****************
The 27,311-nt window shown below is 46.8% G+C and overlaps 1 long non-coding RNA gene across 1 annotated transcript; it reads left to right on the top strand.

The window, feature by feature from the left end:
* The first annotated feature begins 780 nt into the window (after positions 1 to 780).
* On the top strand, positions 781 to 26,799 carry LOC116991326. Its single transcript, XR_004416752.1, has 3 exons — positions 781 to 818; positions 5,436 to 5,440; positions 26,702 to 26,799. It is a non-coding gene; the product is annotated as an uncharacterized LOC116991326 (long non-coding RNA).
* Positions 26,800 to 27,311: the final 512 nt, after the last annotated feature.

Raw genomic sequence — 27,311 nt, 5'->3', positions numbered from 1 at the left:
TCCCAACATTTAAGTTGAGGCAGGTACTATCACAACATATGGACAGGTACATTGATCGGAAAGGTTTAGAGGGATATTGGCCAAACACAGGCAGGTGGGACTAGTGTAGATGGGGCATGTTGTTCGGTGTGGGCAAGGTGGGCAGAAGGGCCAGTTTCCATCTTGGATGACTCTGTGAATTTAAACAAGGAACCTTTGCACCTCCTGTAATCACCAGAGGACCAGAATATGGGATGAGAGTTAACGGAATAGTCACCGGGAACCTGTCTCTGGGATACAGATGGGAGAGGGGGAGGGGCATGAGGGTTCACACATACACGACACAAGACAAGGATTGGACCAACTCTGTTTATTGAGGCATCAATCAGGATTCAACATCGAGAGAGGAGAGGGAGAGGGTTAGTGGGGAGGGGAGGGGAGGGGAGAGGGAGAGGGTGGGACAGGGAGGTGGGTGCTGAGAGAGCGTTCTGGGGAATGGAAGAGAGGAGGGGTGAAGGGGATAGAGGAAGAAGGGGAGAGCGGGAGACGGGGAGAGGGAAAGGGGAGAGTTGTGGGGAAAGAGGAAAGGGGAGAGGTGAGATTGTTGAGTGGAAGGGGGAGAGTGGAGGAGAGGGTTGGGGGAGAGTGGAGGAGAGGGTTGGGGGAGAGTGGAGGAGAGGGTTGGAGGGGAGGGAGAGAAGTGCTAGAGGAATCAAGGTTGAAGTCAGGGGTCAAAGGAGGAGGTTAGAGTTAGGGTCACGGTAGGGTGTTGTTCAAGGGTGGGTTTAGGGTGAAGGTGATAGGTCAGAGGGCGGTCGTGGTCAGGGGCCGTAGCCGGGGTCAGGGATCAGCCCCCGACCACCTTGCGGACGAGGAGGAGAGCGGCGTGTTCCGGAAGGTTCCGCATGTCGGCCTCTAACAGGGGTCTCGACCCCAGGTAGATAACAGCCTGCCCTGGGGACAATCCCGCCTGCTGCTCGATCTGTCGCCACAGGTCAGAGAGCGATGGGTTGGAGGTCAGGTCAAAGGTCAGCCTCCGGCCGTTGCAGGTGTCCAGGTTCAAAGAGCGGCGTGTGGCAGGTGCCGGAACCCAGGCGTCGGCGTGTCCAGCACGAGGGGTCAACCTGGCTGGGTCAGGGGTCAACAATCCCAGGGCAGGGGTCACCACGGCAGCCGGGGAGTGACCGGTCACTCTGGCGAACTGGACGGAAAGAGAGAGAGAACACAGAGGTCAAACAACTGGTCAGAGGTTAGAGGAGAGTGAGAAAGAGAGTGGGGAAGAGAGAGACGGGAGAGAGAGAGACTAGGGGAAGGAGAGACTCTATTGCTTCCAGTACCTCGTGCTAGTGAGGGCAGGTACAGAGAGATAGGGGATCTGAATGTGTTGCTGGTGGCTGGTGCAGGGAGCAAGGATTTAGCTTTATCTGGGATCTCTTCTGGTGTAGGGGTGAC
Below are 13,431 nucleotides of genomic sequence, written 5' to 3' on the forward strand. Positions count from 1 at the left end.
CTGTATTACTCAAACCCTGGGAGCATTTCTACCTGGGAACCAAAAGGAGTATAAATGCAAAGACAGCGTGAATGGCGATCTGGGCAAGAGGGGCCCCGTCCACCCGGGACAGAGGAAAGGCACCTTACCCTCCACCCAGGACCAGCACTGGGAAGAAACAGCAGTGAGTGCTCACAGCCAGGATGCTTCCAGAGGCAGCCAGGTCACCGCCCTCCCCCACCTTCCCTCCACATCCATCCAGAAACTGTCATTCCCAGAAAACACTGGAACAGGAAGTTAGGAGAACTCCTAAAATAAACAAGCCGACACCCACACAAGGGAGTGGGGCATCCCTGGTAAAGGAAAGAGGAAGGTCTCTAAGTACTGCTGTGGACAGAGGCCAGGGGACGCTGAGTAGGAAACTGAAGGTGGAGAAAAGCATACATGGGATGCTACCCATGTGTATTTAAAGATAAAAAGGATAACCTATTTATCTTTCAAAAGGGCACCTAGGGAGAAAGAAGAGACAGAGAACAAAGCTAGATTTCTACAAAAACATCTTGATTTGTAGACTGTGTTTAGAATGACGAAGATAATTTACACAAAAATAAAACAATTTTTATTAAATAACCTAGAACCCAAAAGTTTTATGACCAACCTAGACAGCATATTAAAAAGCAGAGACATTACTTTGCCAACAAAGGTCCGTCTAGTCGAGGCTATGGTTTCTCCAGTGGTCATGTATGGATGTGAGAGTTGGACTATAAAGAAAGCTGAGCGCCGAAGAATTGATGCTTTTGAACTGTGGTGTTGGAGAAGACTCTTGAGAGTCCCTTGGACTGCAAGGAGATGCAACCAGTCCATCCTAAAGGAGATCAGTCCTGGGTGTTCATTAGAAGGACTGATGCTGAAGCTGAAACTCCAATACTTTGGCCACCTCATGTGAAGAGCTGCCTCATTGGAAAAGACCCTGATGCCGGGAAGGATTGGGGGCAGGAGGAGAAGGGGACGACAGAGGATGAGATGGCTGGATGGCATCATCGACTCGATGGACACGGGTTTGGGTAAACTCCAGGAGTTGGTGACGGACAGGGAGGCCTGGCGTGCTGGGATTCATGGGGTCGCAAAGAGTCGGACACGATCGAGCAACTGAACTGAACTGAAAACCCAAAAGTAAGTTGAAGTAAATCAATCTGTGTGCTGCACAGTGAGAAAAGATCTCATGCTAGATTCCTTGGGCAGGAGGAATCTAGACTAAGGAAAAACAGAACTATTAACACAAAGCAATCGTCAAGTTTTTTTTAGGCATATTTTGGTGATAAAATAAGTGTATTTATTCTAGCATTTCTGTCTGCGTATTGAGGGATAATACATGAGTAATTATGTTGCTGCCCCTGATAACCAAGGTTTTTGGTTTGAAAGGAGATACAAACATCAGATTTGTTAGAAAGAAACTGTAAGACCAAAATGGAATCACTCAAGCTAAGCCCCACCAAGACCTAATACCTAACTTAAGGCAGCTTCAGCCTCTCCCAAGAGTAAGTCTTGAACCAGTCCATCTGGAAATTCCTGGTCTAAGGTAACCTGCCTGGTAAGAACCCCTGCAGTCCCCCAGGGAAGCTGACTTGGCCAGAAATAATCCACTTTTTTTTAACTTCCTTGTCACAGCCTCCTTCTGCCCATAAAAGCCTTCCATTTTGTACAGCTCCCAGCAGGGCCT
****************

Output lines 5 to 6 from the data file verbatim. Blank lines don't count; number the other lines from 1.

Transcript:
* Positions 26,800 to 27,311: the final 512 nt, after the last annotated feature.

Raw genomic sequence — 27,311 nt, 5'->3', positions numbered from 1 at the left: